Examining the Feasibility of Liquefied Hydrogen Gas as an Alternative Marine Fuel


The maritime industry faces the challenge of reducing its greenhouse gas (GHG) emissions to meet the targets set by the International Maritime Organization (IMO) and the Paris Agreement. According to the IMO, the shipping sector accounted for about 2.9% of global CO2 emissions in 2018, and these emissions could increase by 50-250% by 2050 under a business-as-usual scenario (IMO, 2020). To achieve the IMO’s goal of reducing GHG emissions by at least 50% by 2050 compared to 2008 levels, the industry needs to adopt low-carbon or zero-carbon fuels and technologies.

One of the potential alternative fuels for maritime decarbonization is liquefied hydrogen gas (LHG), which is hydrogen that has been cooled to -253°C and compressed to a liquid state. LHG has several advantages over conventional marine fuels, such as high energy density, zero carbon emissions, and compatibility with fuel cells and combustion engines. However, LHG also poses some technical and safety challenges, such as high storage and distribution costs, low availability and maturity, and flammability and cryogenic hazards. Therefore, this paper aims to examine the feasibility of LHG as an alternative marine fuel by analyzing its benefits and drawbacks from environmental, economic, and social perspectives.

Environmental Benefits

The main environmental benefit of LHG is that it does not produce any carbon emissions or other pollutants when combusted or used in fuel cells. This means that LHG can help the maritime industry achieve its GHG reduction targets and improve air quality in ports and coastal areas. Moreover, LHG can be produced from renewable sources, such as solar, wind, or hydro power, through water electrolysis. This would reduce the dependence on fossil fuels and enhance the sustainability of the energy system.

According to a study by DNV (2021), LHG could reduce CO2 emissions by 99%, NOx emissions by 85%, SOx emissions by 100%, and particulate matter emissions by 100% compared to heavy fuel oil (HFO), which is the most widely used marine fuel today. The study also estimated that LHG could reduce the total cost of ownership (TCO) of a ship by 9-18% compared to HFO, depending on the ship type and size. The TCO includes capital expenditures (CAPEX), operational expenditures (OPEX), and fuel costs.

Economic Challenges

The main economic challenge of LHG is its high production and distribution costs, which are influenced by several factors, such as electricity prices, electrolyzer efficiency, liquefaction energy requirements, storage tank size and insulation, transport distance and mode, and bunkering infrastructure. According to a study by Frontiers in Marine Science (2022), the production cost of LHG ranges from $3.5 to $6.5 per kg depending on the electricity source and location. The distribution cost of LHG ranges from $0.5 to $3 per kg depending on the transport mode and distance. The total cost of LHG delivered to ships ranges from $4 to $9.5 per kg.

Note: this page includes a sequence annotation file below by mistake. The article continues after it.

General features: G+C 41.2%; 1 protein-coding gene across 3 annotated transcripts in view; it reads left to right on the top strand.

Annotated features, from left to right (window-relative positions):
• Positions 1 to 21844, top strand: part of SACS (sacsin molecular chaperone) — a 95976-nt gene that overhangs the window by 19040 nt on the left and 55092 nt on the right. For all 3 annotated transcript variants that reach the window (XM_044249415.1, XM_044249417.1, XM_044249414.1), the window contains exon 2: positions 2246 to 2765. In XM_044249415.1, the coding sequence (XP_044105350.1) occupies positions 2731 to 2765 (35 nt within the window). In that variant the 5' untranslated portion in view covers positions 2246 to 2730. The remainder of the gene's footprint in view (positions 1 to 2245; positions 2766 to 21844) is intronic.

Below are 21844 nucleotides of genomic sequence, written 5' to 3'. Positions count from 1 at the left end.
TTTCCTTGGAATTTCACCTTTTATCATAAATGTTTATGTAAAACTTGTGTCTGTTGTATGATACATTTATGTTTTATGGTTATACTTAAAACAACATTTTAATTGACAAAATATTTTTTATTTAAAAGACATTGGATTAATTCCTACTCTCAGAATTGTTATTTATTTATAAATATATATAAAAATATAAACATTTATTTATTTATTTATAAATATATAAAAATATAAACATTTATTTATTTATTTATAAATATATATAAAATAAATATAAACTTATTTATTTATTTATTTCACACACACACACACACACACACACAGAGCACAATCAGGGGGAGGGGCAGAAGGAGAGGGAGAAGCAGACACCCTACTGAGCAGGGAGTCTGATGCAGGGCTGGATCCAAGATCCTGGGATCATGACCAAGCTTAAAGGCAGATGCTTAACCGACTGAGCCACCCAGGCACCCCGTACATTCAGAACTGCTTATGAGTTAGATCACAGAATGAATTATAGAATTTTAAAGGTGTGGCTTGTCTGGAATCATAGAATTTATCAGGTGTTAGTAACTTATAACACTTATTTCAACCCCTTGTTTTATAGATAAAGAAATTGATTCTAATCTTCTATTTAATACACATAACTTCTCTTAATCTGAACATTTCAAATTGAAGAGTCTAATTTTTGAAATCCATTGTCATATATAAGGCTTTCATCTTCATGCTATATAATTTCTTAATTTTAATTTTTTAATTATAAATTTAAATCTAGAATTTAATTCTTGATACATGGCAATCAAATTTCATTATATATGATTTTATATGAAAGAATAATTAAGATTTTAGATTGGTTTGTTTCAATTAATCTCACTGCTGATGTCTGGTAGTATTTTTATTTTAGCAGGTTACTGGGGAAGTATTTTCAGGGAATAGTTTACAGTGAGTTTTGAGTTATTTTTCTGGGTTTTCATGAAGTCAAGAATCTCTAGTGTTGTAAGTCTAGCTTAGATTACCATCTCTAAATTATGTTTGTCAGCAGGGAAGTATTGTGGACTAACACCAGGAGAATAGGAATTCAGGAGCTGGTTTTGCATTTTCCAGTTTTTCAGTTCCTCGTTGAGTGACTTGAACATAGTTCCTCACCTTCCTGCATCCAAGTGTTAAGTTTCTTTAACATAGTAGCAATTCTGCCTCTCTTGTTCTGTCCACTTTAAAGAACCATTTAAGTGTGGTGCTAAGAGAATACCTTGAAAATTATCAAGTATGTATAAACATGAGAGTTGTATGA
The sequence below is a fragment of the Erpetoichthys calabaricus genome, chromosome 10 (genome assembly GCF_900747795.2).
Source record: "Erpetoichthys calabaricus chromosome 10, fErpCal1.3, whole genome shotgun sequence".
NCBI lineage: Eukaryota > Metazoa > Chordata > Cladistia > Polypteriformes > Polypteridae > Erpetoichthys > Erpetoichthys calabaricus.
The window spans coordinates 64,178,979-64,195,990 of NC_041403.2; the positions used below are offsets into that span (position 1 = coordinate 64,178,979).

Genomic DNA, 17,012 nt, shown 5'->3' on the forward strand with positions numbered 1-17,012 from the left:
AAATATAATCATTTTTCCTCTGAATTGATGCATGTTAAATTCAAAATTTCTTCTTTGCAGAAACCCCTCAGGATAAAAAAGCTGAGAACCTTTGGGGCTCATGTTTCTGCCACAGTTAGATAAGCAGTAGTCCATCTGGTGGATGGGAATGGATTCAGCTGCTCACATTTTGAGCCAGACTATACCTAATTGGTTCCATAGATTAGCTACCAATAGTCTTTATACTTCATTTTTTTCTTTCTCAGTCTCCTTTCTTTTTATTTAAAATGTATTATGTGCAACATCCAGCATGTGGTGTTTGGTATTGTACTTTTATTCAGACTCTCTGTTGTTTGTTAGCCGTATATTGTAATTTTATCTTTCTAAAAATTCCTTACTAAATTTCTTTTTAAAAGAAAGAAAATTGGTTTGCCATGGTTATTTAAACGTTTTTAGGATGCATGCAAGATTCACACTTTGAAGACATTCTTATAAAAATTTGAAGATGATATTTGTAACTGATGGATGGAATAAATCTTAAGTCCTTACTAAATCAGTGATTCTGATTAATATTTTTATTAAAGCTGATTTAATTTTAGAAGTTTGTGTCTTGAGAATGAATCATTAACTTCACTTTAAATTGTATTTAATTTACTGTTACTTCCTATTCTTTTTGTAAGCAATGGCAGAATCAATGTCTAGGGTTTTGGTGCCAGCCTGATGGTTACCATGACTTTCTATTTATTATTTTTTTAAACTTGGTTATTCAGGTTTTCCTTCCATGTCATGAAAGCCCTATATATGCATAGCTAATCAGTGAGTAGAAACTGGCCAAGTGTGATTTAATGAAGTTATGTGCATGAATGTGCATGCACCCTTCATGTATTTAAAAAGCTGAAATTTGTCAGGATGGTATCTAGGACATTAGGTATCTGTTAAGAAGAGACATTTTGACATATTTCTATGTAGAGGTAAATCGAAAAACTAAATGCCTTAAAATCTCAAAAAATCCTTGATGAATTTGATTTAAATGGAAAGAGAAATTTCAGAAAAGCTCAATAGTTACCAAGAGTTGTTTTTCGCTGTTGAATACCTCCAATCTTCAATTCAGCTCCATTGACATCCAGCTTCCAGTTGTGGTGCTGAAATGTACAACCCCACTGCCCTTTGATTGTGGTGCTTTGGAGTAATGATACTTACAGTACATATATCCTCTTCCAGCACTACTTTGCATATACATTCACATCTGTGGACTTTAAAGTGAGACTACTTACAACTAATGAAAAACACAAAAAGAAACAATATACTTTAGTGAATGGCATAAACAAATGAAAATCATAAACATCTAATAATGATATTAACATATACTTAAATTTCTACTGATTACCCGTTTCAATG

In comparison, the current price of HFO is about $0.4 per kg (Ship & Bunker, 2022). This means that LHG is about 10-24 times more expensive than HFO at present. Therefore, to make LHG competitive with conventional marine fuels, there is a need for policy interventions, such as carbon pricing, subsidies, incentives, or regulations that can internalize the external costs of GHG emissions and pollution.

Social Implications

The main social implication of LHG is its impact on the safety and skills of the maritime workforce. LHG has different properties and characteristics than conventional marine fuels, which require special handling and operation procedures. For example, LHG is highly flammable and explosive when mixed with air in certain concentrations. It also has a very low boiling point (-253°C), which can cause severe frostbite or cold burns if it comes into contact with human skin or eyes. Therefore, there is a need for adequate training and education for seafarers and port workers who will handle or use LHG.

According to a handbook by DNV (2021), there are several safety measures that can be implemented to mitigate the risks associated with LHG. These include using double-walled tanks with vacuum insulation, installing leak detection and ventilation systems, applying safety distances and barriers, following strict operational protocols and emergency procedures, and wearing appropriate personal protective equipment. The handbook also provides guidance on how to design, build, and operate LHG-fuelled vessels, covering aspects such as fuel storage, delivery, bunkering, consumption, and disposal.


LHG is a promising alternative fuel for the maritime industry that can offer significant environmental benefits and potential economic savings. However, LHG also faces some technical and safety challenges that need to be overcome to increase its availability and maturity. Therefore, there is a need for further research and development, policy support, and stakeholder collaboration to facilitate the adoption of LHG as an alternative marine fuel.


DNV (2021). Handbook for hydrogen-fuelled vessels. Retrieved from https://www.iims.org.uk/wp-content/uploads/2021/07/Handbook_for_hydrogen-fuelled_vessels.pdf

Frontiers in Marine Science (2022). The use of alternative fuels for maritime decarbonization: A review of the current status and future prospects. Retrieved from https://www.frontiersin.org/articles/10.3389/fmars.2022.1082453/full

IMO (2020). Fourth IMO GHG study 2020. Retrieved from https://wwwcdn.imo.org/localresources/en/OurWork/Environment/Documents/GHG%20Study%20Executive%20Summary%20-%20English.pdf

Ship & Bunker (2022). Bunker prices. Retrieved from https://shipandbunker.com/prices

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